Older Americans may decide to adopt a pet to keep them company after their children have grown up or their spouses have died. Pets are particularly well suited for the elderly, as their presence can help lower blood pressure, reduce stress, increase physical activity, and reduce depression and loneliness. However, in such a situation, it is not unlikely that the pet will actually outlive its owner. If you don’t want your beloved furry friend to be put into a shelter after your death or be forgotten, plan ahead to take care of the animal.

Leave Instructions for Immediately After Death

In the initial shock following your death, your family or friends may not think about your pet. When you give copies of your will and your funeral plans to your family, make sure you also include instructions on your animal’s care. This can be a simple one-page document outlining the daily to-do list to care for your pet. By including this document with the others in your family’s possession, you’ll ensure that they’ll remember your pet even if you’re not around to remind them.

Should I Discuss My Pet in my Will?

Though an attorney can best advise you as to what documents will best fit your estate planning needs, a will may not be the best way to arrange care for a pet. A will only takes effect following your death and may not actually be recognized by a court for many days or weeks after that time.

Why a trust?

A trust is a legal arrangement which holds property “in trust” for the benefit of another. Usually, these trusts are for the benefit of a person, but trusts can also be used for the care of a pet. The grantor – the person who creates the trust – will choose a “trustee” to ensure that the terms of the trust are carried out. The trustee can be the person who actually physically cares for the pet or may be a separate person who has more of an administrative role.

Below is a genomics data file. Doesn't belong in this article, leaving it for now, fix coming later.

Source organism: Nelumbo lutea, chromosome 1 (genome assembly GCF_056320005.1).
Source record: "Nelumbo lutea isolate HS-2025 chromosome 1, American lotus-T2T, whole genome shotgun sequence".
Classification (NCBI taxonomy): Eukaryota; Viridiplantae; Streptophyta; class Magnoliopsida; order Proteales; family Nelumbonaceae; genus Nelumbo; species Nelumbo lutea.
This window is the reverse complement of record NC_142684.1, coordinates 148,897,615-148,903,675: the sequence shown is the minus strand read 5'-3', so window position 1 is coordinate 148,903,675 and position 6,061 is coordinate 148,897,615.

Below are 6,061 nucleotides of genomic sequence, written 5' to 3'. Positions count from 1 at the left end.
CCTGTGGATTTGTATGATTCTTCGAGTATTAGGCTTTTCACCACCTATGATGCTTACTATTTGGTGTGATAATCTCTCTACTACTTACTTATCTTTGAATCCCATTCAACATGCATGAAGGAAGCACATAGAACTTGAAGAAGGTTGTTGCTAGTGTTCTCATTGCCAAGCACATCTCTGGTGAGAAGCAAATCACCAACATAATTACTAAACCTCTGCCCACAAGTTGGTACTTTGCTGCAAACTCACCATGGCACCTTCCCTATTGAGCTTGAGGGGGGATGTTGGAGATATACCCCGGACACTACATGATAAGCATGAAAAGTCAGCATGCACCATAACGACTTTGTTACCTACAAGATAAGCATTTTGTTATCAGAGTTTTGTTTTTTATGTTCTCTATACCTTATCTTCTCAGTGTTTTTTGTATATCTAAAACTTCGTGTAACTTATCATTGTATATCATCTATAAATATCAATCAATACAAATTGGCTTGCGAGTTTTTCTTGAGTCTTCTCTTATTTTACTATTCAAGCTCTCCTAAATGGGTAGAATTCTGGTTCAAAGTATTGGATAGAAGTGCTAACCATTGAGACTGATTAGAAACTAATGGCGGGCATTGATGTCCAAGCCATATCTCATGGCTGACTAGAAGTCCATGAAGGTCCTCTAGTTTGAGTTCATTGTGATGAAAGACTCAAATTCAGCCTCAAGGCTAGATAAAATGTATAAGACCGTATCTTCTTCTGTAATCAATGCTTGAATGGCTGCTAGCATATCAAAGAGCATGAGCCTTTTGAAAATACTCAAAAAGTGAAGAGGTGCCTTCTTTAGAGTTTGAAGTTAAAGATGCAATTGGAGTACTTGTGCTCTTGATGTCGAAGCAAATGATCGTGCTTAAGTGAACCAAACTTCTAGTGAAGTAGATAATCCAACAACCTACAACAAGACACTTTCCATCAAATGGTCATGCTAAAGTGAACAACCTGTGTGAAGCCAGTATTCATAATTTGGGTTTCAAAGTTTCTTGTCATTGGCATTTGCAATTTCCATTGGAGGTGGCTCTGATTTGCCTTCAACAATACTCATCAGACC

You can set up your trust to become effective not just after your death, but at the time of your incapacitation or illness. The property in the trust can also immediately be used for the care of your pet and does not have to go through the often long process of probate like property granted through a will. In the state of Washington, a pet trust terminates when the trust no longer covers any living animal.

Contact an Experienced Trust Administration Attorney

If you have any questions about how pet trusts are set up in Washington state, contact or call (425) 227-8700 to reach attorney Dan Kellogg for a consultation.